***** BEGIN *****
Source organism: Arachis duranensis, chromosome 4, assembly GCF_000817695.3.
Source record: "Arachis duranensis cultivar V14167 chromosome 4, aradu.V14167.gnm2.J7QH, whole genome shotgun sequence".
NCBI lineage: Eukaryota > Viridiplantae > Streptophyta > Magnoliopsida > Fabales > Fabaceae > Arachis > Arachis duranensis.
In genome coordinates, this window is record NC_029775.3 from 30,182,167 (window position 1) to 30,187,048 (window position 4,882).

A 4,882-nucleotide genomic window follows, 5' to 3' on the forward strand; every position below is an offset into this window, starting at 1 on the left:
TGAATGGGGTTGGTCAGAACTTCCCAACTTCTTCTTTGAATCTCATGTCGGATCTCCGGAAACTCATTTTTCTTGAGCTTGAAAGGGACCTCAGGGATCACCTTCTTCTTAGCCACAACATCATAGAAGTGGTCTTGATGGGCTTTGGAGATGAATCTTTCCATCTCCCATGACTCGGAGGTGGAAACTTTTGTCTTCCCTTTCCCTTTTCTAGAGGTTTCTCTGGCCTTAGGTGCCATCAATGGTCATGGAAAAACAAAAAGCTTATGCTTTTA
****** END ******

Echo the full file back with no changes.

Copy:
Source organism: Arachis duranensis, chromosome 4, assembly GCF_000817695.3.
Source record: "Arachis duranensis cultivar V14167 chromosome 4, aradu.V14167.gnm2.J7QH, whole genome shotgun sequence".
NCBI lineage: Eukaryota > Viridiplantae > Streptophyta > Magnoliopsida > Fabales > Fabaceae > Arachis > Arachis duranensis.
In genome coordinates, this window is record NC_029775.3 from 30,182,167 (window position 1) to 30,187,048 (window position 4,882).

A 4,882-nucleotide genomic window follows, 5' to 3' on the forward strand; every position below is an offset into this window, starting at 1 on the left:
TGAATGGGGTTGGTCAGAACTTCCCAACTTCTTCTTTGAATCTCATGTCGGATCTCCGGAAACTCATTTTTCTTGAGCTTGAAAGGGACCTCAGGGATCACCTTCTTCTTAGCCACAACATCATAGAAGTGGTCTTGATGGGCTTTGGAGATGAATCTTTCCATCTCCCATGACTCGGAGGTGGAAACTTTTGTCTTCCCTTTCCCTTTTCTAGAGGTTTCTCTGGCCTTAGGTGCCATCAATGGTCATGGAAAAACAAAAAGCTTATGCTTTTA